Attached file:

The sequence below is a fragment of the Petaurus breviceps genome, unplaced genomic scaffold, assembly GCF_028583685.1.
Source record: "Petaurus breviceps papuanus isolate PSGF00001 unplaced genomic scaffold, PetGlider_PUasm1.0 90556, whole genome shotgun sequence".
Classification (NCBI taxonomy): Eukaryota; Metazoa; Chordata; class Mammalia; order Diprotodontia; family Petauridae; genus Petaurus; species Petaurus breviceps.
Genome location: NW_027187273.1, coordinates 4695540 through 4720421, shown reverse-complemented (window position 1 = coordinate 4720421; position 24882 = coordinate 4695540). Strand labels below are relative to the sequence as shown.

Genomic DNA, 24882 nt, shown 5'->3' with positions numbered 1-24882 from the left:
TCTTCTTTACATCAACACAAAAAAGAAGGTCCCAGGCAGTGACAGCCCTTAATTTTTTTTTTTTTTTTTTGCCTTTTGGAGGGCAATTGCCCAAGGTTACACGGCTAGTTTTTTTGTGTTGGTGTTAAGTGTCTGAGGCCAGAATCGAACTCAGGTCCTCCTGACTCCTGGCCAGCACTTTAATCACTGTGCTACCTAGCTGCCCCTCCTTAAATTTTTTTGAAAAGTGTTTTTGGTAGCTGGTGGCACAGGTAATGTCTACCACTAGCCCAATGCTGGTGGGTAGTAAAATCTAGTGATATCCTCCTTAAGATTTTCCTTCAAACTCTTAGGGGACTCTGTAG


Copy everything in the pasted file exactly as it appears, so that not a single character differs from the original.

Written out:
The sequence below is a fragment of the Petaurus breviceps genome, unplaced genomic scaffold, assembly GCF_028583685.1.
Source record: "Petaurus breviceps papuanus isolate PSGF00001 unplaced genomic scaffold, PetGlider_PUasm1.0 90556, whole genome shotgun sequence".
Classification (NCBI taxonomy): Eukaryota; Metazoa; Chordata; class Mammalia; order Diprotodontia; family Petauridae; genus Petaurus; species Petaurus breviceps.
Genome location: NW_027187273.1, coordinates 4695540 through 4720421, shown reverse-complemented (window position 1 = coordinate 4720421; position 24882 = coordinate 4695540). Strand labels below are relative to the sequence as shown.

Genomic DNA, 24882 nt, shown 5'->3' with positions numbered 1-24882 from the left:
TCTTCTTTACATCAACACAAAAAAGAAGGTCCCAGGCAGTGACAGCCCTTAATTTTTTTTTTTTTTTTTTGCCTTTTGGAGGGCAATTGCCCAAGGTTACACGGCTAGTTTTTTTGTGTTGGTGTTAAGTGTCTGAGGCCAGAATCGAACTCAGGTCCTCCTGACTCCTGGCCAGCACTTTAATCACTGTGCTACCTAGCTGCCCCTCCTTAAATTTTTTTGAAAAGTGTTTTTGGTAGCTGGTGGCACAGGTAATGTCTACCACTAGCCCAATGCTGGTGGGTAGTAAAATCTAGTGATATCCTCCTTAAGATTTTCCTTCAAACTCTTAGGGGACTCTGTAG